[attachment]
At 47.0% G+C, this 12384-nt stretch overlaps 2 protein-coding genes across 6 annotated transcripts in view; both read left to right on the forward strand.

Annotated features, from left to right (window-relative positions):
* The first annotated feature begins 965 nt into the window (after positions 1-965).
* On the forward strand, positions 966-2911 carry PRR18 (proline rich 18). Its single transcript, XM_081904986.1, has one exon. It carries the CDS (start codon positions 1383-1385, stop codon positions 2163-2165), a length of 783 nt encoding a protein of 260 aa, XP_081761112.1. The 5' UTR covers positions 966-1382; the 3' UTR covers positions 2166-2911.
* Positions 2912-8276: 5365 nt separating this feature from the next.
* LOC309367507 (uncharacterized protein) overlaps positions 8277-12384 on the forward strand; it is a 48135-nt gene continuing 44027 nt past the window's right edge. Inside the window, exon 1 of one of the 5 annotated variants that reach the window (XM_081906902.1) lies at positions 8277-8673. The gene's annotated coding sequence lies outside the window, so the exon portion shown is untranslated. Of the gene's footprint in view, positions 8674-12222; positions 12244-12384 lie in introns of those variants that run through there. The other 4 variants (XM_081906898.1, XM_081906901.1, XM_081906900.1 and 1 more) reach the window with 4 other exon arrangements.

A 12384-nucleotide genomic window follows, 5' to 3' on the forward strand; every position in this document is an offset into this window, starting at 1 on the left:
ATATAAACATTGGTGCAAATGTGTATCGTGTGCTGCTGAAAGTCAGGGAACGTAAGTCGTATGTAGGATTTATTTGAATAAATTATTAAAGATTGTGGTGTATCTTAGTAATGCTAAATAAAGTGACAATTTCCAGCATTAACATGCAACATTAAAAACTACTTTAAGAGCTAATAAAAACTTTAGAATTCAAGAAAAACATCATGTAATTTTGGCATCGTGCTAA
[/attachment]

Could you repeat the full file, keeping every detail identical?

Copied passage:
At 47.0% G+C, this 12384-nt stretch overlaps 2 protein-coding genes across 6 annotated transcripts in view; both read left to right on the forward strand.

Annotated features, from left to right (window-relative positions):
* The first annotated feature begins 965 nt into the window (after positions 1-965).
* On the forward strand, positions 966-2911 carry PRR18 (proline rich 18). Its single transcript, XM_081904986.1, has one exon. It carries the CDS (start codon positions 1383-1385, stop codon positions 2163-2165), a length of 783 nt encoding a protein of 260 aa, XP_081761112.1. The 5' UTR covers positions 966-1382; the 3' UTR covers positions 2166-2911.
* Positions 2912-8276: 5365 nt separating this feature from the next.
* LOC309367507 (uncharacterized protein) overlaps positions 8277-12384 on the forward strand; it is a 48135-nt gene continuing 44027 nt past the window's right edge. Inside the window, exon 1 of one of the 5 annotated variants that reach the window (XM_081906902.1) lies at positions 8277-8673. The gene's annotated coding sequence lies outside the window, so the exon portion shown is untranslated. Of the gene's footprint in view, positions 8674-12222; positions 12244-12384 lie in introns of those variants that run through there. The other 4 variants (XM_081906898.1, XM_081906901.1, XM_081906900.1 and 1 more) reach the window with 4 other exon arrangements.

A 12384-nucleotide genomic window follows, 5' to 3' on the forward strand; every position in this document is an offset into this window, starting at 1 on the left:
ATATAAACATTGGTGCAAATGTGTATCGTGTGCTGCTGAAAGTCAGGGAACGTAAGTCGTATGTAGGATTTATTTGAATAAATTATTAAAGATTGTGGTGTATCTTAGTAATGCTAAATAAAGTGACAATTTCCAGCATTAACATGCAACATTAAAAACTACTTTAAGAGCTAATAAAAACTTTAGAATTCAAGAAAAACATCATGTAATTTTGGCATCGTGCTAA